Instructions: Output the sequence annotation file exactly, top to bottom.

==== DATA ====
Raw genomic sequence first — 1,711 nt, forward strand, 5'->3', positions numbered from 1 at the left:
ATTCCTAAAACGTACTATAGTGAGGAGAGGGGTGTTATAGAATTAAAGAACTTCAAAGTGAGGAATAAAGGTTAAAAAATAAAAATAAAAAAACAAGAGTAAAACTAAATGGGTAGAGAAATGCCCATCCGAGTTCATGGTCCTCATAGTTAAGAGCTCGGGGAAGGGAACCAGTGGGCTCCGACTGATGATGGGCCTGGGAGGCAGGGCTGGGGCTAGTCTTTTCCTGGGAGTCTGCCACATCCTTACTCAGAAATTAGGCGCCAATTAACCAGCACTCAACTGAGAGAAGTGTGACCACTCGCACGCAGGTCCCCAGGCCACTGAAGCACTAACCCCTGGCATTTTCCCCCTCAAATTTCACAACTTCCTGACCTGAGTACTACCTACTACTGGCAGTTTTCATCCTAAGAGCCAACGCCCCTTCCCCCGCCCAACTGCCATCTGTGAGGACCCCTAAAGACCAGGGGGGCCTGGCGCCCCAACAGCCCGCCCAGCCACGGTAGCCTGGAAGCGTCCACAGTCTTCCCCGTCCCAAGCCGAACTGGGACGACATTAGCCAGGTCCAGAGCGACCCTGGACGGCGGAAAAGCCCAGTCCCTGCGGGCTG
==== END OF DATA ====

Raw genomic sequence first — 1,711 nt, forward strand, 5'->3', positions numbered from 1 at the left:
ATTCCTAAAACGTACTATAGTGAGGAGAGGGGTGTTATAGAATTAAAGAACTTCAAAGTGAGGAATAAAGGTTAAAAAATAAAAATAAAAAAACAAGAGTAAAACTAAATGGGTAGAGAAATGCCCATCCGAGTTCATGGTCCTCATAGTTAAGAGCTCGGGGAAGGGAACCAGTGGGCTCCGACTGATGATGGGCCTGGGAGGCAGGGCTGGGGCTAGTCTTTTCCTGGGAGTCTGCCACATCCTTACTCAGAAATTAGGCGCCAATTAACCAGCACTCAACTGAGAGAAGTGTGACCACTCGCACGCAGGTCCCCAGGCCACTGAAGCACTAACCCCTGGCATTTTCCCCCTCAAATTTCACAACTTCCTGACCTGAGTACTACCTACTACTGGCAGTTTTCATCCTAAGAGCCAACGCCCCTTCCCCCGCCCAACTGCCATCTGTGAGGACCCCTAAAGACCAGGGGGGCCTGGCGCCCCAACAGCCCGCCCAGCCACGGTAGCCTGGAAGCGTCCACAGTCTTCCCCGTCCCAAGCCGAACTGGGACGACATTAGCCAGGTCCAGAGCGACCCTGGACGGCGGAAAAGCCCAGTCCCTGCGGGCTG